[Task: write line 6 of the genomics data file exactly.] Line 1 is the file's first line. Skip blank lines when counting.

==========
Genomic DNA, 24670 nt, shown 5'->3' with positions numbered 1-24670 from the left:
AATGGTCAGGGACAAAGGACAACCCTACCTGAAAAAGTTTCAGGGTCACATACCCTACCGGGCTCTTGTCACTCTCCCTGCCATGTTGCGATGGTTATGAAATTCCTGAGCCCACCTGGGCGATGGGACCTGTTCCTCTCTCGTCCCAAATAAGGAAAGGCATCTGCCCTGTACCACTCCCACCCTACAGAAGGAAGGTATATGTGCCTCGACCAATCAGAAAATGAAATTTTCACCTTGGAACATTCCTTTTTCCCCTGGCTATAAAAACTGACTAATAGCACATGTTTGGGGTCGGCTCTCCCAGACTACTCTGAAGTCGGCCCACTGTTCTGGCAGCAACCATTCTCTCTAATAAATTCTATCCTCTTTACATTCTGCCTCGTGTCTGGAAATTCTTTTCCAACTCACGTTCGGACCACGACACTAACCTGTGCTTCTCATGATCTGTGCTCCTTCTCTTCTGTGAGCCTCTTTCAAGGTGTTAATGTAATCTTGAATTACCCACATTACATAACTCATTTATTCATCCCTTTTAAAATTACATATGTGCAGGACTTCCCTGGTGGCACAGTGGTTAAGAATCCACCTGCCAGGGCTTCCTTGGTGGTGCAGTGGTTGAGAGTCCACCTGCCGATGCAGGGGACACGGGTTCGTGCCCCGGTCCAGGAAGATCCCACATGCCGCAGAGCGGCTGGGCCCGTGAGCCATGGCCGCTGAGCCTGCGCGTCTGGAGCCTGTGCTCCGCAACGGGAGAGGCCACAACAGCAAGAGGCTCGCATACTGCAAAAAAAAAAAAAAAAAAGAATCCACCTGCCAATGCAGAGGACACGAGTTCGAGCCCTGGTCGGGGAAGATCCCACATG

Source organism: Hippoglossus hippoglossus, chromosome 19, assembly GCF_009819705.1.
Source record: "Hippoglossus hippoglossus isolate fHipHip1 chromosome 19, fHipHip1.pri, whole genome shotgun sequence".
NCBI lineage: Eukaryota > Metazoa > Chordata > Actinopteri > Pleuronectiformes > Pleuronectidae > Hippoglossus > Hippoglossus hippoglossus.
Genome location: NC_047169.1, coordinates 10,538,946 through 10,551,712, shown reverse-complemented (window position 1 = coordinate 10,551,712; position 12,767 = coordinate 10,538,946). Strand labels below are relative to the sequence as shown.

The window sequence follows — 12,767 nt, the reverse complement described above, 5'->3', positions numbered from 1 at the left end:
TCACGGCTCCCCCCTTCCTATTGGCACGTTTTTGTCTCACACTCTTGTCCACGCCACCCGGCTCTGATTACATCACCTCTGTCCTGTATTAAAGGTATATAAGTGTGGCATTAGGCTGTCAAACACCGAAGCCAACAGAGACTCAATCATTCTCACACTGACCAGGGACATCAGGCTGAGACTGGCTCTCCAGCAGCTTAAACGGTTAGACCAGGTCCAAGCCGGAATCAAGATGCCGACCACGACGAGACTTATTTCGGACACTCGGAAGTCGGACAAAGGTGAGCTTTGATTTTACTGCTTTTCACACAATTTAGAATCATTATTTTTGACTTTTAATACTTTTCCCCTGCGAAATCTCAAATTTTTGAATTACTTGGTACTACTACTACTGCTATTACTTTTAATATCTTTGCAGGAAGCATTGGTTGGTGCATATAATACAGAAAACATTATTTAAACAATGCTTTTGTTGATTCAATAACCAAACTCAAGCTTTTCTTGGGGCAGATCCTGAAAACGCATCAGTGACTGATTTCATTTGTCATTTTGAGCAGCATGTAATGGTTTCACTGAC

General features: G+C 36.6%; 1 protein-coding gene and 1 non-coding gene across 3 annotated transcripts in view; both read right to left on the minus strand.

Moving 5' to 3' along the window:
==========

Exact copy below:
Genome location: NC_047169.1, coordinates 10,538,946 through 10,551,712, shown reverse-complemented (window position 1 = coordinate 10,551,712; position 12,767 = coordinate 10,538,946). Strand labels below are relative to the sequence as shown.